More People Identify as Bisexual and Report Being Shunned Because of It

A new survey shows the number of those who identify as bisexual has increased, but that doesn’t mean they face less discrimination.
San Francisco Pride Parade 2015. (Photo: Thomas Hawk/Flickr)
Jan 12, 2016· 2 MIN READ
TakePart editorial fellow Nicole Mormann covers a variety of topics, including social justice, entertainment, and environment.

From the momentous Supreme Court ruling on same-sex marriage to the lifted ban on allowing transgender people to serve openly in the military, the LGBT community experienced some significant moments this past year. While LGBT acceptance is still on the rise, there’s one growing demographic that continues to face discrimination even within their community: those who identify as bisexual.

Last Thursday, a nationwide survey revealed that more people—namely young adult women—are identifying as bisexual than in previous years.

The survey, conducted by the Centers for Disease Control and Prevention, found that the number of women who identify as bisexual increased from 3.9 percent—the result of a CDC survey that ran from 2006 to 2010—to 5.5 percent, and the number of men increased from 1.2 percent to 2 percent. More than 9,000 Americans between the ages of 18 and 44 participated in face-to-face interviews between 2011 and 2013. The study also showed that younger generations were less likely to say they were exclusively attracted to one sex, as opposed to participants 25 to 44.

In recent months, a number of high-profile celebrities have stepped forward to discuss their open-ended sexuality. Hunger Games actor Amandla Stenberg, who played Rue, came out as bisexual in a Snapchat video on Teen Vogue’s account.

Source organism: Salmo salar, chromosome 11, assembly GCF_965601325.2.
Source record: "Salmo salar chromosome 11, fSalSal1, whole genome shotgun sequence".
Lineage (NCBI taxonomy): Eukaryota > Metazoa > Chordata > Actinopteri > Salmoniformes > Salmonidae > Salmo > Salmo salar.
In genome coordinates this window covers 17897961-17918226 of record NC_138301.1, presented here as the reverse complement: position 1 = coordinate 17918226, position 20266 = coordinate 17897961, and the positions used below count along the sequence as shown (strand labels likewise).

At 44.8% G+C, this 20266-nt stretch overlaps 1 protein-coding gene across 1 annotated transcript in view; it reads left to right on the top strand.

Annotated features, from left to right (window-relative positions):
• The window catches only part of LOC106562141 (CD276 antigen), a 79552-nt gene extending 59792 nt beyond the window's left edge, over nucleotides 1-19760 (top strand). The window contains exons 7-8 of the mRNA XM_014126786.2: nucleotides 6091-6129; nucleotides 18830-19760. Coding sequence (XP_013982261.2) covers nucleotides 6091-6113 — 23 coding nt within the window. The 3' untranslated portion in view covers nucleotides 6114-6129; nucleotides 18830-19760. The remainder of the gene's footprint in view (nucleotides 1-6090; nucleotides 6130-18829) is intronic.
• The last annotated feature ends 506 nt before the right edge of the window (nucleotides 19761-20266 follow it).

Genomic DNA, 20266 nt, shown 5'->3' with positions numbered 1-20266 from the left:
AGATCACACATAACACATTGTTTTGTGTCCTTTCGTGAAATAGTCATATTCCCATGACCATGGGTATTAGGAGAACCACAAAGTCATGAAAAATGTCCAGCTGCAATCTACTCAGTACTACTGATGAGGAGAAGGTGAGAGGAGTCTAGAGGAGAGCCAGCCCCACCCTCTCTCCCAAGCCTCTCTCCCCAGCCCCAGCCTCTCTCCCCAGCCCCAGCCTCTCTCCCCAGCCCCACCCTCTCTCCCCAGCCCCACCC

Miley Cyrus, Cara Delevingne, and Lily-Rose Depp have also admitted to being sexually fluid. While these celebrities are opening the door for younger people who are neither completely heterosexual nor homosexual to come forward, the stigma that comes with being bisexual continues to keep others far from the spotlight.

“Even within the gay community, I can’t tell you how many people have told me, ‘Oh, I wouldn’t date a bisexual.’ Or ‘Bisexuals aren’t real.’ There’s this idea, especially among gay men, that guys who say they’re bisexual are lying, on their way to being gay, or just kind of unserious and unfocused,” Ian Lawrence, an American Institute of Bisexuality board member, told The New York Times.

Though bisexual people are an integral part of the LGBT community, a large number of them have reported experiencing almost as much discrimination in the community as they do outside of it. A recent study conducted by counseling psychology Ph.D. student Tangela Roberts and two professors from the University of Massachusetts found that of the 745 bisexual people they studied, the biphobia experienced by participants came not only from straight people but also an almost comparable amount from the gay and lesbian community. Those who participated were asked to rate their anti-bisexual experiences, with questions including whether people addressed their bisexuality as a matter of being confused, whether people assumed they were more likely to cheat, and whether they were excluded from social networks.

“Bisexual people report that they often feel as if they do not have a place in society and as if they have nowhere to turn for social support,” the study authors wrote. “As a result, if individuals receive inadequate social support in their identity as bisexual, individuals may have an extremely difficult time accepting and embracing their sexual orientation.”

A 2013 Pew Research Center Study reported that only 28 percent of bisexuals say all or most of those closest to them know of their sexuality, compared with 77 percent of gay men and 71 percent of lesbian women.

As more bisexual people in the limelight open up about their sexuality, those who find themselves struggling with their sexual identity may find comfort in hearing the testimonies of others like themselves.

“It’s a really, really hard thing to be silenced, and it’s deeply bruising to fight against your identity and to mold yourself into shapes that you just shouldn’t be in,” said Stenberg in her Snapchat video to fans. “We cannot be suppressed. We are meant to express our joy and our love and our tears and be big and bold and definitely not easy to swallow.”